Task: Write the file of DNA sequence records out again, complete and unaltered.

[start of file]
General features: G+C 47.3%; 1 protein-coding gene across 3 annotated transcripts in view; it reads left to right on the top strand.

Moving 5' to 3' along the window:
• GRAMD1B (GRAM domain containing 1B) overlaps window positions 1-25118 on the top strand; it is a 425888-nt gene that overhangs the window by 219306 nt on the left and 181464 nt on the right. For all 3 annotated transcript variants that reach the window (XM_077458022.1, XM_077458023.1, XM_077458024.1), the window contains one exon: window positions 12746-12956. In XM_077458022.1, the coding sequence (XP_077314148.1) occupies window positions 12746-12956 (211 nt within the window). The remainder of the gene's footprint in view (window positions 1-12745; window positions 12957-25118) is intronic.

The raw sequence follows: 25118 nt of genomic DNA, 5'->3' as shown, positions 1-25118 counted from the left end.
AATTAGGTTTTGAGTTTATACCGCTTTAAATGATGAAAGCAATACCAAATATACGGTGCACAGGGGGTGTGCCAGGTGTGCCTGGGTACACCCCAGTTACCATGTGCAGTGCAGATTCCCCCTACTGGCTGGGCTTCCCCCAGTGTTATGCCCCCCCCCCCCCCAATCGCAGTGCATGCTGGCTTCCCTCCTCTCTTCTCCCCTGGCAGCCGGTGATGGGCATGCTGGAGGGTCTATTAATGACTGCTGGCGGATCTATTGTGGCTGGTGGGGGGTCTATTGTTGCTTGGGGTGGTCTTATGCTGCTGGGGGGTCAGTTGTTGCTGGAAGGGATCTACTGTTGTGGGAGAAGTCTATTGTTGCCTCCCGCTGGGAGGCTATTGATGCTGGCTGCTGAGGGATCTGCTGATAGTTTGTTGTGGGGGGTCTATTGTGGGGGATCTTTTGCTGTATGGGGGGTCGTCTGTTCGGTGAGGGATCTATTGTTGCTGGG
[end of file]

General features: G+C 47.3%; 1 protein-coding gene across 3 annotated transcripts in view; it reads left to right on the top strand.

Moving 5' to 3' along the window:
• GRAMD1B (GRAM domain containing 1B) overlaps window positions 1-25118 on the top strand; it is a 425888-nt gene that overhangs the window by 219306 nt on the left and 181464 nt on the right. For all 3 annotated transcript variants that reach the window (XM_077458022.1, XM_077458023.1, XM_077458024.1), the window contains one exon: window positions 12746-12956. In XM_077458022.1, the coding sequence (XP_077314148.1) occupies window positions 12746-12956 (211 nt within the window). The remainder of the gene's footprint in view (window positions 1-12745; window positions 12957-25118) is intronic.

The raw sequence follows: 25118 nt of genomic DNA, 5'->3' as shown, positions 1-25118 counted from the left end.
AATTAGGTTTTGAGTTTATACCGCTTTAAATGATGAAAGCAATACCAAATATACGGTGCACAGGGGGTGTGCCAGGTGTGCCTGGGTACACCCCAGTTACCATGTGCAGTGCAGATTCCCCCTACTGGCTGGGCTTCCCCCAGTGTTATGCCCCCCCCCCCCCCAATCGCAGTGCATGCTGGCTTCCCTCCTCTCTTCTCCCCTGGCAGCCGGTGATGGGCATGCTGGAGGGTCTATTAATGACTGCTGGCGGATCTATTGTGGCTGGTGGGGGGTCTATTGTTGCTTGGGGTGGTCTTATGCTGCTGGGGGGTCAGTTGTTGCTGGAAGGGATCTACTGTTGTGGGAGAAGTCTATTGTTGCCTCCCGCTGGGAGGCTATTGATGCTGGCTGCTGAGGGATCTGCTGATAGTTTGTTGTGGGGGGTCTATTGTGGGGGATCTTTTGCTGTATGGGGGGTCGTCTGTTCGGTGAGGGATCTATTGTTGCTGGG